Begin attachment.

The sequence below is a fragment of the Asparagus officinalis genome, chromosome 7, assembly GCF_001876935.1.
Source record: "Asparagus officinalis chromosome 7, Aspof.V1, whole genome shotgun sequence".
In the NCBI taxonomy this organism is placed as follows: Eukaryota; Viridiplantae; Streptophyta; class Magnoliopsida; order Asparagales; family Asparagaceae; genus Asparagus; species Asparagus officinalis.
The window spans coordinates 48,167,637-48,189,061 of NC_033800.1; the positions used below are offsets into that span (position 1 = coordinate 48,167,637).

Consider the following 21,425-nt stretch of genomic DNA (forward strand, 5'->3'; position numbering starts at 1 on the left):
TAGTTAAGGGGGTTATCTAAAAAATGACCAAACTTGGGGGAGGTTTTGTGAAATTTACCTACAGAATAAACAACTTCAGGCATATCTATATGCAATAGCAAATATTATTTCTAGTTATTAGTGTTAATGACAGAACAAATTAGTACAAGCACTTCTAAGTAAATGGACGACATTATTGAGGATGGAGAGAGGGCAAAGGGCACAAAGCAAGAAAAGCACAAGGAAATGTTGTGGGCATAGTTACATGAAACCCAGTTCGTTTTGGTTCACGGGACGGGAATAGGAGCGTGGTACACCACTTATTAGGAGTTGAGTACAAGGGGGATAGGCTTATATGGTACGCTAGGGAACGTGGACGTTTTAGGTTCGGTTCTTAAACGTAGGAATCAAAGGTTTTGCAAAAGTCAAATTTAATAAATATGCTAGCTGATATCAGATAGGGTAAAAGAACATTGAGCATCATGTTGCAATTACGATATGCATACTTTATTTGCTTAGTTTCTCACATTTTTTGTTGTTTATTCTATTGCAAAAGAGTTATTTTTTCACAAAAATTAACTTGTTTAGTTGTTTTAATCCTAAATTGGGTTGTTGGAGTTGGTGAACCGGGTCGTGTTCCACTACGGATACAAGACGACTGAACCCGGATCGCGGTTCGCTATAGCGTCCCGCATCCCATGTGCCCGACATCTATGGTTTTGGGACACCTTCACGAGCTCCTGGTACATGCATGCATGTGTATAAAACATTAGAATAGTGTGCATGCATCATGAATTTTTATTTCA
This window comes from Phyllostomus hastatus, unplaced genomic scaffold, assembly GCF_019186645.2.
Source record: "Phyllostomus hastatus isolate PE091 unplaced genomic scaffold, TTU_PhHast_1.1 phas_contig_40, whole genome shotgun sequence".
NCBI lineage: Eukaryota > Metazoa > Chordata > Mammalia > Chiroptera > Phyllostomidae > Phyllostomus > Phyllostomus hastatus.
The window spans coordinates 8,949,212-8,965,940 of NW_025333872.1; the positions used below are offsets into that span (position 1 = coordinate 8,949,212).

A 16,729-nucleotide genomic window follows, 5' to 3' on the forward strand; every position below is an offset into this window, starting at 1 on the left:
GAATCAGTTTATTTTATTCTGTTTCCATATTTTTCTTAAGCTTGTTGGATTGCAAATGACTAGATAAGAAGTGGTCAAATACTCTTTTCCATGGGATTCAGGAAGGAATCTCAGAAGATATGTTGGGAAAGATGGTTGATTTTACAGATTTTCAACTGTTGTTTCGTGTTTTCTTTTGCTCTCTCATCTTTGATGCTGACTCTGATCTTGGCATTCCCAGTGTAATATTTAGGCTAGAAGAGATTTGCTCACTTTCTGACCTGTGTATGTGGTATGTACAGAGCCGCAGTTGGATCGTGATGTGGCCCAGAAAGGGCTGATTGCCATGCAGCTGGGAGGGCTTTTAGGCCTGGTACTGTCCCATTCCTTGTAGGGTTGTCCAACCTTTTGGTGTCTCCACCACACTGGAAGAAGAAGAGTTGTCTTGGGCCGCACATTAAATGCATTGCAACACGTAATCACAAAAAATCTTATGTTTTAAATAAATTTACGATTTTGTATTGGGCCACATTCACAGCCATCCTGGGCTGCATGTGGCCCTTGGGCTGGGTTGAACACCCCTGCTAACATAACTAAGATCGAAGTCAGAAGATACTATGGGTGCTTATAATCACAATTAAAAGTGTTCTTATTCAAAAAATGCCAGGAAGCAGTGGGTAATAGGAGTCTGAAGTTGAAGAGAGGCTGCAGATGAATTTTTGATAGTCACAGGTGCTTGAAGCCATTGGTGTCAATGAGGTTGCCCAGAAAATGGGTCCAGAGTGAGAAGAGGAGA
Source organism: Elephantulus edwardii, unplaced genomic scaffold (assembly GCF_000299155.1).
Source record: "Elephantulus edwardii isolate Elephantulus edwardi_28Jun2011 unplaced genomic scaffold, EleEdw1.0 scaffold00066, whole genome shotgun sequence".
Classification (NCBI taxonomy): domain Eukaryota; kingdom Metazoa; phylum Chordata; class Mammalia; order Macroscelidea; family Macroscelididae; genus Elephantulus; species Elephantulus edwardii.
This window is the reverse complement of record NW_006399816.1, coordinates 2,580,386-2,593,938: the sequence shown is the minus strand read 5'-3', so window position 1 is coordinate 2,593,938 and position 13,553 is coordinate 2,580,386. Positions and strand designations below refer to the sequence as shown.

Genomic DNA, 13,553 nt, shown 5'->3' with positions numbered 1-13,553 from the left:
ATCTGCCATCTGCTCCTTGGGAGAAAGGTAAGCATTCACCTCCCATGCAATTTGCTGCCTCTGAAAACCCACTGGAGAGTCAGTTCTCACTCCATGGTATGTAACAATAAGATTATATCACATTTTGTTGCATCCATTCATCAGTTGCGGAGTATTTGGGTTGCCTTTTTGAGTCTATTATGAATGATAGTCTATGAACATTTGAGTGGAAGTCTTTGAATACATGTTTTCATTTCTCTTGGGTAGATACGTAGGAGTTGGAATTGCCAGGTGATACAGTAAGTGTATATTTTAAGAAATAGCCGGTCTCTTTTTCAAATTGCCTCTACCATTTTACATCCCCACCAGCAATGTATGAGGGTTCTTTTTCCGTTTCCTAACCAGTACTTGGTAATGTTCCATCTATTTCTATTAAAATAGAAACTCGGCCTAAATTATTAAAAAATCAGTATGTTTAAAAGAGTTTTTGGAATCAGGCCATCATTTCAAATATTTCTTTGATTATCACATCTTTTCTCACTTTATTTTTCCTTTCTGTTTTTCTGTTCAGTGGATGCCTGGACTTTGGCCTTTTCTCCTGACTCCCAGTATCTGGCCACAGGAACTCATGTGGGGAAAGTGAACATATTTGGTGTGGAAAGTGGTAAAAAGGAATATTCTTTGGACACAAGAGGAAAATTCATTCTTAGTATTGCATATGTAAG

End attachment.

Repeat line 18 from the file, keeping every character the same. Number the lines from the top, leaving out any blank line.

ATCTGCCATCTGCTCCTTGGGAGAAAGGTAAGCATTCACCTCCCATGCAATTTGCTGCCTCTGAAAACCCACTGGAGAGTCAGTTCTCACTCCATGGTATGTAACAATAAGATTATATCACATTTTGTTGCATCCATTCATCAGTTGCGGAGTATTTGGGTTGCCTTTTTGAGTCTATTATGAATGATAGTCTATGAACATTTGAGTGGAAGTCTTTGAATACATGTTTTCATTTCTCTTGGGTAGATACGTAGGAGTTGGAATTGCCAGGTGATACAGTAAGTGTATATTTTAAGAAATAGCCGGTCTCTTTTTCAAATTGCCTCTACCATTTTACATCCCCACCAGCAATGTATGAGGGTTCTTTTTCCGTTTCCTAACCAGTACTTGGTAATGTTCCATCTATTTCTATTAAAATAGAAACTCGGCCTAAATTATTAAAAAATCAGTATGTTTAAAAGAGTTTTTGGAATCAGGCCATCATTTCAAATATTTCTTTGATTATCACATCTTTTCTCACTTTATTTTTCCTTTCTGTTTTTCTGTTCAGTGGATGCCTGGACTTTGGCCTTTTCTCCTGACTCCCAGTATCTGGCCACAGGAACTCATGTGGGGAAAGTGAACATATTTGGTGTGGAAAGTGGTAAAAAGGAATATTCTTTGGACACAAGAGGAAAATTCATTCTTAGTATTGCATATGTAAG